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Hypocrisies of the Super-Rich

Paul Buchheit

The hypocrisy is spread evenly among corporations, Congress, and free-market apologists, all of whom insult and imperil average Americans with their double standards. Here are some of the worst:

1. Poor People Just Need to Get a Job. But there are No Jobs.

This may be the greatest hypocrisy of them all, because it directly impacts so many Americans. When anti-food-stamp Congressman Stephen Fincher (R-TN) said, "The one who is unwilling to work shall not eat," John Boehner had the answer: "Our job here is not to divide the American people...It’s to help every American have a fair shot at the American dream."

But they don't provide that fair shot. In October, 2011 Senate Republicans killed a proposed $447 billion jobs bill that would have added about two million jobs to the economy. Members of Congress filibustered Nancy Pelosi's "Prevention of Outsourcing Act," even as two million jobs were being outsourced, and they temporarily blocked the "Small Business Jobs Act." In April, 2013 only one member of Congress bothered to show up for a hearing on unemployment.

Congress is not the only hypocrite here. In a recent poll that asked if "the government in Washington should see to it that everyone who wants to work can find a job," 68% of the general public agreed, while only 19% of the wealthy were in agreement.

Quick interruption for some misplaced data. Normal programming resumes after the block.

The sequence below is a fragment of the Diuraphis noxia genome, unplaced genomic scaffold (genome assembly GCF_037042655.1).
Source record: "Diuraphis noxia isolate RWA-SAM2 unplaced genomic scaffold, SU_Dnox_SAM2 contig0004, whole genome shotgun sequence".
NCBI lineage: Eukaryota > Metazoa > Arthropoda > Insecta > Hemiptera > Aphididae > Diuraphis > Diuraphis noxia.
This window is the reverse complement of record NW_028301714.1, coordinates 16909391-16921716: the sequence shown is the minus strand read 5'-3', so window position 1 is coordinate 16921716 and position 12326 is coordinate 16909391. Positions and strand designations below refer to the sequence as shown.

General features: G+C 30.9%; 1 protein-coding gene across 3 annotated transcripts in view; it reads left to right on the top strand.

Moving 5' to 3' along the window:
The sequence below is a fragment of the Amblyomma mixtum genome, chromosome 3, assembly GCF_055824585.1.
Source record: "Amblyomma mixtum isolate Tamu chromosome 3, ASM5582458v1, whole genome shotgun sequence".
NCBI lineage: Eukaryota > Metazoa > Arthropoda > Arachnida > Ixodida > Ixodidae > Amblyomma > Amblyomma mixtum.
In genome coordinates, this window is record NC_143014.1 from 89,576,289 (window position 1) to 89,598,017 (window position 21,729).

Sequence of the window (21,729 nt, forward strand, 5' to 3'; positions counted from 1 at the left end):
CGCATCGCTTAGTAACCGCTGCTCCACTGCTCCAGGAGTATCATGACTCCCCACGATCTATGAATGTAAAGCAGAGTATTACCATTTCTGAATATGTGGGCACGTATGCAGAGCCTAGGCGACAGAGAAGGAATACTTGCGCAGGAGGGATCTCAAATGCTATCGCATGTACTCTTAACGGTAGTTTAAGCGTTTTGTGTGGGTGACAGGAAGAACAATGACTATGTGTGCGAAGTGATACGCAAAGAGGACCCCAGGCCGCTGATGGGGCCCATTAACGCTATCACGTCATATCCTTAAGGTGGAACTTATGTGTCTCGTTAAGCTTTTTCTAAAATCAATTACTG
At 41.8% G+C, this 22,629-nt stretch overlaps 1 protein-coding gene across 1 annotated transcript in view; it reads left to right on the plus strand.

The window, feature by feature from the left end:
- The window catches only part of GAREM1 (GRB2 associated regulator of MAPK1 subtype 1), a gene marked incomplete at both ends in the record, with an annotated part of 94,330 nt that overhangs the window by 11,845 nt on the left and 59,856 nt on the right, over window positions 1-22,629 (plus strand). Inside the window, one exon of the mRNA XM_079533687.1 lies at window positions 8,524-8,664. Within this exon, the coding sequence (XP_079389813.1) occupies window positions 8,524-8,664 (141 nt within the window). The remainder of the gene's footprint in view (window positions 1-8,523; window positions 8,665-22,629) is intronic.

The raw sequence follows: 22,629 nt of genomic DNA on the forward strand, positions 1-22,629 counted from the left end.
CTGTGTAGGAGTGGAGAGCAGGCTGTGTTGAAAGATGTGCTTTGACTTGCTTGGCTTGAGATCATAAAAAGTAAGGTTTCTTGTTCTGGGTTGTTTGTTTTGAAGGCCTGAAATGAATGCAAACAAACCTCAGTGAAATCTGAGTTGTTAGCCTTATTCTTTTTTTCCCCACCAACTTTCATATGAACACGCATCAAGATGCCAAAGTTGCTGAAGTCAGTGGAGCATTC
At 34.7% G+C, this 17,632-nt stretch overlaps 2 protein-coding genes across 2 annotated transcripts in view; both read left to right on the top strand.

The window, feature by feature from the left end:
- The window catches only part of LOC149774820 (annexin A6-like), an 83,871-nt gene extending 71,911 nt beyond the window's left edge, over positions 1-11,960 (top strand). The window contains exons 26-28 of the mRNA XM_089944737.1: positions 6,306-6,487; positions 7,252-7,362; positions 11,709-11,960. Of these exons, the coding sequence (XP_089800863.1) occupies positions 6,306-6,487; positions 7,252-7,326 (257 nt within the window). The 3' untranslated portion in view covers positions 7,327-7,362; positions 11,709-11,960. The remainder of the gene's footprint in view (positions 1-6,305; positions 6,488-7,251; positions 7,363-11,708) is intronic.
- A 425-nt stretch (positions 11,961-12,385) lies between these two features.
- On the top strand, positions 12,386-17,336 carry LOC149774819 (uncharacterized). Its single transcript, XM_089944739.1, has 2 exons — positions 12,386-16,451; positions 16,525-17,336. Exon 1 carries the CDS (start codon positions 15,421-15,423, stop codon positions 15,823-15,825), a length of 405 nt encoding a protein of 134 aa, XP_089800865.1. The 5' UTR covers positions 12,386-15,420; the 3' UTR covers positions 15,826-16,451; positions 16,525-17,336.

2. Government is the Problem. Unless the Rich Need a Subsidy.

That "government is the problem" sentiment goes back to Ronald Reagan, whose post-recession spending actually increased four times faster than Obama's.

Food stamps have been cut to reduce government spending. But the Forbes 400, whose 13 richest members made more from their stocks in one year than the entire food stamp budget, includes 50 billionaires who receive farm subsidies. Walmart, which depends on public food stamp subsidies to keep its employees fed, has been forced to announce weaker revenues because so many of its customers have been impacted by the food stamp cutbacks.

Most libertarians oppose government intervention of any type, unless it's for national defense, homeland security, surveillance, disaster relief, prison funding, the drug war, any subsidies to oil and coal and agricultural companies, bailouts and Quantitative Easing, tax subsidies that mainly benefit the rich, and anything to do with women's bodies.

3. "The Free Market System Distributes the Fruits of Economic Progress Among All People"

Milton Friedman said that in 1990. More recently John Boehner remarked, "President Kennedy in 1960 said, 'a rising tide lifts all boats,' and I think that is in fact correct."

The business-aligned media seems to agree that we're all together in a yacht. "The industry is back," an analyst told the Wall Street Journal. Banks "should break all records" for earnings in 2014. A financial economist gushed, "The economy was firing on almost all cylinders as 2013 came to a close. For today, the sun is out and shining."

It's shining on the 10 percent who own almost 90% of the stocks beyond rapidly-disappearing pension holdings. In the 24 years since Milton Friedman's outrageous statement, U.S. wealth inequality has become worse than that of the entire developing world.